The Real Reason Ikea’s New Canadian Ad Is Brilliant

What matters more behind an ad, great creative or business-driven marketing? Of course both are necessary in a strong ad campaign, but business-driven service design will always shine through. Ikea proved this with its recent sequel to its 2002 red lamp ad campaign featuring an anthropomorphized lamp left sadly abandoned on the curb because it had been replaced with a brand new Ikea lamp.

This recent article published in The Globe & Mail emphasizes the creative production behind the 2018 reboot. The detailed and crafted execution of this ad redux is important and no doubt skillful – but what makes the campaign truly meaningful is what Ikea did before the creative process began. This is business-led marketing at its best.

The depth of service design involved

Just on the heels of the “sad lamp” reboot – originally designed to get customers to throw out old goods and buy new ones – another Globe & Mail editorial, co-written by Ikea Head of Sustainability Brendan Seale - is the tell-tale for how important the cultural shift towards a “circular economy” is, not only to Ikea but to our country as a whole. With our society focusing more on longevity, renewability, reducing, reusing and recycling, Ikea has fully embraced this circular economical shift with new programs, like its buy-back initiative.

Deep audience research and listening revealed that approximately 12–14% of furniture being sold on buy-and-sell websites such as Kijiji and Craigslist is from Ikea. Ikea recognized that there is a huge after market for its furniture. In response to this finding, it has initiated a buy-back program wherein it will take back lightly used furniture in exchange for an Ikea gift card. The company then has the opportunity to engage with the customer again, to cross-sell products – like new sofa covers and parts – and to maintain engagement through the entire customer life cycle.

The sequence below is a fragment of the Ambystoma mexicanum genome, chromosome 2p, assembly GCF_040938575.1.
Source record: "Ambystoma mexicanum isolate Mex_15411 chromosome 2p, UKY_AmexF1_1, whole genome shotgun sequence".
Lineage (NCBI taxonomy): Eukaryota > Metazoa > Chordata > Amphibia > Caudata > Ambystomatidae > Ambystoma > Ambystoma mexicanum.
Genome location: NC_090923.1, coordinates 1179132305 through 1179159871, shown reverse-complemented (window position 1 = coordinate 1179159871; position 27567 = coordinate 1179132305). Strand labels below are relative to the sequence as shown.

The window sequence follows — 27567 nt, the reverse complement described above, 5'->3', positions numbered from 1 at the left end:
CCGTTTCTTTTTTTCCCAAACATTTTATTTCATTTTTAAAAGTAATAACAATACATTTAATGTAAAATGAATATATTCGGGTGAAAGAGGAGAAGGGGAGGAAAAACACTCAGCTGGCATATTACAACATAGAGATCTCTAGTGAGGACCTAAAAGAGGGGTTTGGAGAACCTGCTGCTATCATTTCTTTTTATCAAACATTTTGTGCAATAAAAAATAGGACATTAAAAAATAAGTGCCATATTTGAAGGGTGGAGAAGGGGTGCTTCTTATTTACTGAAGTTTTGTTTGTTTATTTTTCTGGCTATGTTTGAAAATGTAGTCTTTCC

This initiative shows how valuable it is to invest in innovative ways to increase the depth of service design. This change in service design rested on deep insights from Ikea’s customers, social trends, the zeitgeist – expanding the full sense of the customer life cycle.

Business-driven marketing worked its magic

The first, more notable 2002 red lamp ad was driven by creative insight. However, the 2018 ad is business-driven marketing at its best.

This time around, Ikea’s service-design-based ad rested on deep insights from its customers and responded to social trends, the zeitgeist and the strength of its own mission, vision and values. That’s what makes it so strong and allows the creative execution to soar. It showcases a continued expression of Ikea’s brand promise and aligns with its customers’ wants, creating a message that truly lasts.

Today’s marketing world demands a deeper connection to core concepts of total service design, not just creative execution. In our web 4.0 world, there is a whole marketing ecosystem that if left untended will hurt businesses that need to continually adapt. Hats off to Ikea Canada for tuning in to its customers, gleaning important insights and – most importantly – responding through changing its service offering.

About Christine Saunders

Halmyre President Christine Saunders is a marketing consultant to service-based organizations, a strategic advisor to marketing executives and leaders, an entrepreneur and a hobby farmer. In 2014 she founded The Marketing Strategy Group, which has recently rebranded as Halmyre. Prior to this, Christine owned a traditional integrated marketing and communications agency specializing in financial services, public services and not-for-profits. Her education is in politics, ethics and philosophy, and she is a proud Maritimer despite living in Upper Canada today.

Christine Saunders